The Canadian Public Relations Society

Exploring the definitions of mentorship

In Mentorship on April 25, 2011 at 9:51 pm

Hello again from the mentorship program,

We’re well into our term with our mentors and find that time is flying by, and we have much more to accomplish before our program officially comes to an end.

One of the items on the list of our objectives for the term was to read The Mentor’s Spirit by Marsha Sinetar, a books recommended to us by CPRS member, and my personal mentor, Judi Gunter. I’ve read the book and would like to share some of what I gained from it before passing it on to my fellow protégés (a word I picked up from the book to describe our “mentee” group).

What is a mentor? I’m sure all of us have our own definitions of what a mentor is to us, though Sinetar sets the stage at the beginning of her book by describing a mentor as “a person, a guide or a teacher- the keeper of selective wisdoms that we hope to gain” she continues by stating that a mentor’s spirit “deepens our sense of the sacred or our understanding or transmits a kind of gladness about life itself.”

I’m sure that many of us have been mentored by colleagues, or friends, without that person thinking, ‘I want to mentor you’, and without us thinking, ‘I want a mentor’. Sinetar points out that with a “mentor’s spirit, we automatically influence others”.  This is the nature of a group such as CPRS. Each one of us, whether we recognize it or not, has something valuable to share with the group, and thus in a way, each one of us acts as a mentor to others. We have discovered this phenomenon in our protégé group; that we have mentored each other.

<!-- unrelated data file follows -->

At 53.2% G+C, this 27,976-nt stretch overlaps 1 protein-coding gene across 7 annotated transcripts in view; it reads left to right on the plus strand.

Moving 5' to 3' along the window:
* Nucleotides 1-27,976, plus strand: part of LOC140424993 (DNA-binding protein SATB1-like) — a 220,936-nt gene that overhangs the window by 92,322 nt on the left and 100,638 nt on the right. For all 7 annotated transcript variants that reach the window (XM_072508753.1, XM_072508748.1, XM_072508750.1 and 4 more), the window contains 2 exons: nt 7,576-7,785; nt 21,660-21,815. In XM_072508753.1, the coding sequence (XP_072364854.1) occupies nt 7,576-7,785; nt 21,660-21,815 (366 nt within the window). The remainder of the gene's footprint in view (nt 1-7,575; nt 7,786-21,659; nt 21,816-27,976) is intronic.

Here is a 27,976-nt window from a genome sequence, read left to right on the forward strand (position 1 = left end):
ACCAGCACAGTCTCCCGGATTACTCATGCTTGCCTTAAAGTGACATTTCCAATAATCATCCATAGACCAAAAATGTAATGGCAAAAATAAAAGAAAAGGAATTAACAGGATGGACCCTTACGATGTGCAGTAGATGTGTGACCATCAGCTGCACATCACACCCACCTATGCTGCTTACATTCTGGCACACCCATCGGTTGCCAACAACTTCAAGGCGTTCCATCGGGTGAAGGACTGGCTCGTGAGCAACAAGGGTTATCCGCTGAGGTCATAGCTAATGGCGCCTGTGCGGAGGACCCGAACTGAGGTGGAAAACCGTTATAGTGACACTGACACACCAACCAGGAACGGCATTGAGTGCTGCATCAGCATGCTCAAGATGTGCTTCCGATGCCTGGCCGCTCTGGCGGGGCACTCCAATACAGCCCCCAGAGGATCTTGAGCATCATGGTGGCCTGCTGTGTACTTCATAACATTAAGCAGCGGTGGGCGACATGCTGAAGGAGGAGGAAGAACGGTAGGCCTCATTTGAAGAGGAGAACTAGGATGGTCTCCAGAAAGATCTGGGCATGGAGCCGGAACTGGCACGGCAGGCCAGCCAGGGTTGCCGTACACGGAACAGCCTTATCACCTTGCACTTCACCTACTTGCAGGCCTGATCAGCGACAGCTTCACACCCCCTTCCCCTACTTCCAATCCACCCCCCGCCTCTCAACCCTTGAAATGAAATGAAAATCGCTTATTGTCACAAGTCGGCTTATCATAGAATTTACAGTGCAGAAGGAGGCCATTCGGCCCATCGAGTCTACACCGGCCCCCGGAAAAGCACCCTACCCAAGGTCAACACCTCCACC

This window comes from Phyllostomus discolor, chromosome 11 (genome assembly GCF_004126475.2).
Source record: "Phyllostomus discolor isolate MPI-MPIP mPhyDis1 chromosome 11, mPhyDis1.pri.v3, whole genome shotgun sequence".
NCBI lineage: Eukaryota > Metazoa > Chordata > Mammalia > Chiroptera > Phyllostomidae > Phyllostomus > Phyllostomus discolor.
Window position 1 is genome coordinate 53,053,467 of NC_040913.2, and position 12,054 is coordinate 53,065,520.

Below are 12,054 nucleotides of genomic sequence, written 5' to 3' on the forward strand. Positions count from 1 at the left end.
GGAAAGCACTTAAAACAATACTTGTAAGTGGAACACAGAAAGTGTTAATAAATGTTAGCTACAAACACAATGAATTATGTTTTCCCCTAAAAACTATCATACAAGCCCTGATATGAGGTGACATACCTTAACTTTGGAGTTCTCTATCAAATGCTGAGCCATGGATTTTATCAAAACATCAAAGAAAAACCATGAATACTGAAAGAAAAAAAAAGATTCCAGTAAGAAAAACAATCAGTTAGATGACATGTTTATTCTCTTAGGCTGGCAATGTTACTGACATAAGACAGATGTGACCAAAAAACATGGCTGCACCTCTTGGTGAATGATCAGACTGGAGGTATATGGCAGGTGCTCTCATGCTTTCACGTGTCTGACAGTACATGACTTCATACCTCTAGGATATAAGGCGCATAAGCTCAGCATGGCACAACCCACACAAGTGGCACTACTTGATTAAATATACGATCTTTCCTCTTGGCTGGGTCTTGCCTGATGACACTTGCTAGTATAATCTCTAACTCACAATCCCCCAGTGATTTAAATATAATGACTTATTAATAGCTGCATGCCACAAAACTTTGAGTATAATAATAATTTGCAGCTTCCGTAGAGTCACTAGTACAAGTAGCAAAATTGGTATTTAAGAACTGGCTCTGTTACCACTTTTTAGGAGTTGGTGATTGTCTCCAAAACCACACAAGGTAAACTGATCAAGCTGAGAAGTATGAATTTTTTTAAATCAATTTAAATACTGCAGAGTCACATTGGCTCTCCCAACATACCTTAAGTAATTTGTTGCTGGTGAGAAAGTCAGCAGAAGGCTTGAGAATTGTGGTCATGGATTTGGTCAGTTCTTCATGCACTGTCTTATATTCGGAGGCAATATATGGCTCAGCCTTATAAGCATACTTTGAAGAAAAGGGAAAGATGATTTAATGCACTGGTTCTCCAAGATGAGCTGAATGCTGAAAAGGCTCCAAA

Sinetar describes a good mentor as someone who teaches his or her protégé to learn, instead of telling them what to do. A good mentors’ task should be to ease themselves out of a job, she states. It is through this independence that people are able to go out and leave their own mark in the world and become strong mentors themselves.

“Productive mentors help us feel related, rooted, less frightened, less alone. These are the good stewards whose compelling drives civilize society”.

This book led me to a greater understanding of the idea or ideal of mentorship. It’s not so much about ensuring you have the right definition, and there is no such thing as right or wrong conversations to have with a mentor. It is about the ongoing process of mentorship in our lives, and considering the ways in which we mentor and how others mentor us every day, often without even realizing we are part of a mentorship circle.

Tammy Schwass is a recent graduate of the Communications Studies program at the University of Calgary. As a student she represented CPRS on campus and helped organize student events. She is currently working as the Investor Relations Coordinator at FLYHT, AeroMechanical Services in Calgary. Contact Tammy at tjschwas@gmail.com

Advertisements
  1. It’s been years since I read Sinnetar’s book. I know the author resonated with me back then, and I may find that different things reach out to me now. The quote about mentors that Tammy selected in her post — “These are the good stewards whose compelling drives civilize society” — is an example. Wow! This goes beyond the one-to-one relationships we usually think of when we think of mentors and proteges.

Leave a Reply

Fill in your details below or click an icon to log in:

WordPress.com Logo

You are commenting using your WordPress.com account. Log Out / Change )

Twitter picture

You are commenting using your Twitter account. Log Out / Change )

Facebook photo

You are commenting using your Facebook account. Log Out / Change )

Google+ photo

You are commenting using your Google+ account. Log Out / Change )

Connecting to %s

%d bloggers like this: